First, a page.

Stolpe said a drug screen done at the home by an Augusta County Child Protective Services employee showed Haynes had meth and marijuana in her system.

“This underscores that drugs aren’t just a victimless crime,” Stolpe said.  “A child is dead because his mother was too busy getting high and then sleeping it off.”

Stolpe said the Waynesboro Commonwealth’s Attorney’s Office considered a more serious homicide charge, but said an autopsy was inconclusive in determining if the baby suffocated to death.  “Sudden unexplained infant death associated with unsafe bedding” was listed as the cause of death, according to Stolpe.

Following her guilty plea, Haynes, who has no prior criminal record, was allowed to remain free on bond.

She will be sentenced July 3.

Your Worst Nightmare As A Parent

.jpg photo of man who let child die after ingesting crystal meth
Curtis Collman was taken into custody after his son died from accidentally ingesting crystal meth.

8-year-old dies after allegedly mistaking
dad’s crystal meth for breakfast cereal

JACKSON COUNTY, IN  –  Prosecutors are hoping to put a man in prison for 50 years after his young son died from accidentally ingesting crystal meth.

Curtis Collman is charged with the death of his 8-year-old son, Curtis, Jr., in addition to facing charges for pointing a firearm, theft and failure to register as a sex offender.

On June 21, investigators said the second grader started eating what he thought was breakfast cereal on a plate after telling his father he was hungry.

Instead, police said the boy was eating crystal meth.  By the time he was done, Curtis had consumed 180 times the lethal limit.

“Just your worst nightmare as a parent,” Jackson County chief deputy prosecutor Jeffrey Chalfant said.

The boy’s father allegedly threatened a female friend at gunpoint when she tried to call 911 for help.  Prosecutors said he even stopped his own parents from getting help for the boy, who was having seizures and convulsing.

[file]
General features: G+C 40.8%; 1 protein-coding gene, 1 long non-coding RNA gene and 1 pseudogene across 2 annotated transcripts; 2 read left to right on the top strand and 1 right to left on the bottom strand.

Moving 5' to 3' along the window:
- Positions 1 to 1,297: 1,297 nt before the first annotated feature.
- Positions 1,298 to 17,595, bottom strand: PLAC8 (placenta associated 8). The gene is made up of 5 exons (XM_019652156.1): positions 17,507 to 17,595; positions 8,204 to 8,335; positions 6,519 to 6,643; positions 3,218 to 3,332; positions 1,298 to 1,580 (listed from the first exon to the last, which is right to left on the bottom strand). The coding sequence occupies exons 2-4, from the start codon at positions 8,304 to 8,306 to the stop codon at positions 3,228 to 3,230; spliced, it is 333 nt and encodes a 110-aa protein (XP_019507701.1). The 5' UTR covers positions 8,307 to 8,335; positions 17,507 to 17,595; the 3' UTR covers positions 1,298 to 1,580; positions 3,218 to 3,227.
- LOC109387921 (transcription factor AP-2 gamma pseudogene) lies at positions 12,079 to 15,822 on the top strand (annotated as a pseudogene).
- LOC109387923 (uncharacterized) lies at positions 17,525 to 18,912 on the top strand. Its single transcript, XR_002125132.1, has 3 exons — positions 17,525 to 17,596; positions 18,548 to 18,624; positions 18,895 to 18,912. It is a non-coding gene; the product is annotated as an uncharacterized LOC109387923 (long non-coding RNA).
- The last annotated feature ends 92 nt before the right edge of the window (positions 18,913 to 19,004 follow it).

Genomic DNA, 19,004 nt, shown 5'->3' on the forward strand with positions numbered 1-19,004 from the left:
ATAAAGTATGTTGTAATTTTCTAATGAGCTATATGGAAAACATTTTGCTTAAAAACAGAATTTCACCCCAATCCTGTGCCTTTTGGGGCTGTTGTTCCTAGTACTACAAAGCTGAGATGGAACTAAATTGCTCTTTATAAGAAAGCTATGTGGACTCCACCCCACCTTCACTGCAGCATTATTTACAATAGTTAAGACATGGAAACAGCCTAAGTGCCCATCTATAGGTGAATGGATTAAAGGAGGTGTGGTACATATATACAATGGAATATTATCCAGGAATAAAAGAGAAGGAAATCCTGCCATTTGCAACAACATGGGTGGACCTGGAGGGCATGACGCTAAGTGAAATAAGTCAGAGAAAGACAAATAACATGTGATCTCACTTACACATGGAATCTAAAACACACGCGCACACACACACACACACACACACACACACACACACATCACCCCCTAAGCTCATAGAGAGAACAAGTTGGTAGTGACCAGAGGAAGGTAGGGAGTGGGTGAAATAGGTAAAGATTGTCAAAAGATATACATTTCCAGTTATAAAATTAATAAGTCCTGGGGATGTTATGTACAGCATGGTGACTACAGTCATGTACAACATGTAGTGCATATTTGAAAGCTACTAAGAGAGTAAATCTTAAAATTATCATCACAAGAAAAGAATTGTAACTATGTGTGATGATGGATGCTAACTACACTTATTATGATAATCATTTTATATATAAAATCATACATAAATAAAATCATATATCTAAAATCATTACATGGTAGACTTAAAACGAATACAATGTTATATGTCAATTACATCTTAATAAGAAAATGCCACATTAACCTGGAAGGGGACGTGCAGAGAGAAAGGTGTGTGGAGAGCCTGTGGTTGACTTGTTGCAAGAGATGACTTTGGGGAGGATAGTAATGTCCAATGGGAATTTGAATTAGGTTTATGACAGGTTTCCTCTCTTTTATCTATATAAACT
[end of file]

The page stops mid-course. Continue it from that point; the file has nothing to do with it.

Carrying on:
“An 8-year-old child more than likely suffered for many hours,” detective Tom Barker said.  “It upsets you.”

Investigators said the elder Collman’s previous record includes charges for trafficking and sexual misconduct with a minor.  He was also arrested by police once for a high-speed chase.

The suspect is seeking to have his bond reduced to await trial at home.  Prosecutors say they’re going to fight to keep him behind bars.

LESS VIABLE OPTIONS FOR TRAFFICKED CHILDREN

.jpg photo of U.S. Department of Justice Building
United States Department of Justice Building

Trouble Ahead for Wrongly Criminalized
Trafficking Victims

In a major blow to survivors of human trafficking, the US Department of Justice has announced that it will no longer allow funding to be used to help survivors get legal representation to clear their criminal records that resulted from their victimization. The decision by the Office for Victims of Crime will affect $77 million of human trafficking grants this year.

The abrupt policy reversal was initiated by the Trump administration and goes against the consensus of survivors, advocates, and law enforcement.  The new funding restrictions are expected to go into effect in just a couple of weeks.

In an opinion piece in The Hill, Cyrus R. Vance Jr., the Manhattan District Attorney, and Kate Mogulescu, an Assistant Professor of Clinical Law at Brooklyn Law School, write:

It is widely acknowledged that victims are frequently arrested when they are trafficked.  A 2016 National Survivor Network survey found that over 91 percent of respondents reported having been arrested, over 40 percent reported being arrested 9 times or more.

No one questions the detrimental impact this has on survivors’ ability to move forward.  Criminal records act as concrete barriers for survivors, and lead to denial of employment, housing, and other services.  Furthermore, the message to survivors living with criminal records because of their trafficking is clear — you did something wrong, you deserve this, this will live with you forever.